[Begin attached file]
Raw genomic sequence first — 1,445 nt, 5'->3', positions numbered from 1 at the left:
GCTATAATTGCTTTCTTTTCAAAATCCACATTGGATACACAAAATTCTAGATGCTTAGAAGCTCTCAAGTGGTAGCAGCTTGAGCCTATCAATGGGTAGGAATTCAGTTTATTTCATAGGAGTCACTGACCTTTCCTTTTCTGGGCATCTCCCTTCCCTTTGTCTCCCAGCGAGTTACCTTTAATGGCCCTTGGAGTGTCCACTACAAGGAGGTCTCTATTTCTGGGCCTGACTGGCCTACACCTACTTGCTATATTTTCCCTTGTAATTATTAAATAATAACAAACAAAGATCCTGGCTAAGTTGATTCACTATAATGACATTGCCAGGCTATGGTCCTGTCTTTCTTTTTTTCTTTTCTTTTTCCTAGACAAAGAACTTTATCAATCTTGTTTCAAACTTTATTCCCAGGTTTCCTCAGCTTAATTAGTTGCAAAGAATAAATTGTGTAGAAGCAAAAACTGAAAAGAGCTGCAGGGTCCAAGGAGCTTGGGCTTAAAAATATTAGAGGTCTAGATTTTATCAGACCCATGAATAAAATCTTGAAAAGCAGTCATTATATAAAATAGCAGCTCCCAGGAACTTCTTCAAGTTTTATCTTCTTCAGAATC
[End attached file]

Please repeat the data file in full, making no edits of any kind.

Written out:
Raw genomic sequence first — 1,445 nt, 5'->3', positions numbered from 1 at the left:
GCTATAATTGCTTTCTTTTCAAAATCCACATTGGATACACAAAATTCTAGATGCTTAGAAGCTCTCAAGTGGTAGCAGCTTGAGCCTATCAATGGGTAGGAATTCAGTTTATTTCATAGGAGTCACTGACCTTTCCTTTTCTGGGCATCTCCCTTCCCTTTGTCTCCCAGCGAGTTACCTTTAATGGCCCTTGGAGTGTCCACTACAAGGAGGTCTCTATTTCTGGGCCTGACTGGCCTACACCTACTTGCTATATTTTCCCTTGTAATTATTAAATAATAACAAACAAAGATCCTGGCTAAGTTGATTCACTATAATGACATTGCCAGGCTATGGTCCTGTCTTTCTTTTTTTCTTTTCTTTTTCCTAGACAAAGAACTTTATCAATCTTGTTTCAAACTTTATTCCCAGGTTTCCTCAGCTTAATTAGTTGCAAAGAATAAATTGTGTAGAAGCAAAAACTGAAAAGAGCTGCAGGGTCCAAGGAGCTTGGGCTTAAAAATATTAGAGGTCTAGATTTTATCAGACCCATGAATAAAATCTTGAAAAGCAGTCATTATATAAAATAGCAGCTCCCAGGAACTTCTTCAAGTTTTATCTTCTTCAGAATC